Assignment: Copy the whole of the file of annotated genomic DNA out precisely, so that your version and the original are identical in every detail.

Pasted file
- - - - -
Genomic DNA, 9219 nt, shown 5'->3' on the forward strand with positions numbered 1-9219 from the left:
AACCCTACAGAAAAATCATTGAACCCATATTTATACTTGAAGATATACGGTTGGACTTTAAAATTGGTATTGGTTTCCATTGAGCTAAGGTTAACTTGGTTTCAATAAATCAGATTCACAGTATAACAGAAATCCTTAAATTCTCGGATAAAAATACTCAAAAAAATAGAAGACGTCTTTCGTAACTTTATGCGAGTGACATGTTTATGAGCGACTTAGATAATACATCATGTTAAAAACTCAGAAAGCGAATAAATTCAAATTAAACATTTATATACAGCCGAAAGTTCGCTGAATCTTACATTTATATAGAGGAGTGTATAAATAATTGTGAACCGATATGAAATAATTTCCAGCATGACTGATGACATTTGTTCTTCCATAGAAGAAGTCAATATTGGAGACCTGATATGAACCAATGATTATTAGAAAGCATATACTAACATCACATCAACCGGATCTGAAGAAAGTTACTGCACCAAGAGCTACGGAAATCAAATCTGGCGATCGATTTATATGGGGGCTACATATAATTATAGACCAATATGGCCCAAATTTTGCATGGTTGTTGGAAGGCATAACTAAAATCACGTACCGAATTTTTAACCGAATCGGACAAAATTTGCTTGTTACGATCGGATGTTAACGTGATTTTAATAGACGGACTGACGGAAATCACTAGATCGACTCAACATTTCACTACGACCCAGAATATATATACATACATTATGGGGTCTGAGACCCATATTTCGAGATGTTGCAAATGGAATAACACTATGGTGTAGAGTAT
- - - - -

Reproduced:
Genomic DNA, 9219 nt, shown 5'->3' on the forward strand with positions numbered 1-9219 from the left:
AACCCTACAGAAAAATCATTGAACCCATATTTATACTTGAAGATATACGGTTGGACTTTAAAATTGGTATTGGTTTCCATTGAGCTAAGGTTAACTTGGTTTCAATAAATCAGATTCACAGTATAACAGAAATCCTTAAATTCTCGGATAAAAATACTCAAAAAAATAGAAGACGTCTTTCGTAACTTTATGCGAGTGACATGTTTATGAGCGACTTAGATAATACATCATGTTAAAAACTCAGAAAGCGAATAAATTCAAATTAAACATTTATATACAGCCGAAAGTTCGCTGAATCTTACATTTATATAGAGGAGTGTATAAATAATTGTGAACCGATATGAAATAATTTCCAGCATGACTGATGACATTTGTTCTTCCATAGAAGAAGTCAATATTGGAGACCTGATATGAACCAATGATTATTAGAAAGCATATACTAACATCACATCAACCGGATCTGAAGAAAGTTACTGCACCAAGAGCTACGGAAATCAAATCTGGCGATCGATTTATATGGGGGCTACATATAATTATAGACCAATATGGCCCAAATTTTGCATGGTTGTTGGAAGGCATAACTAAAATCACGTACCGAATTTTTAACCGAATCGGACAAAATTTGCTTGTTACGATCGGATGTTAACGTGATTTTAATAGACGGACTGACGGAAATCACTAGATCGACTCAACATTTCACTACGACCCAGAATATATATACATACATTATGGGGTCTGAGACCCATATTTCGAGATGTTGCAAATGGAATAACACTATGGTGTAGAGTAT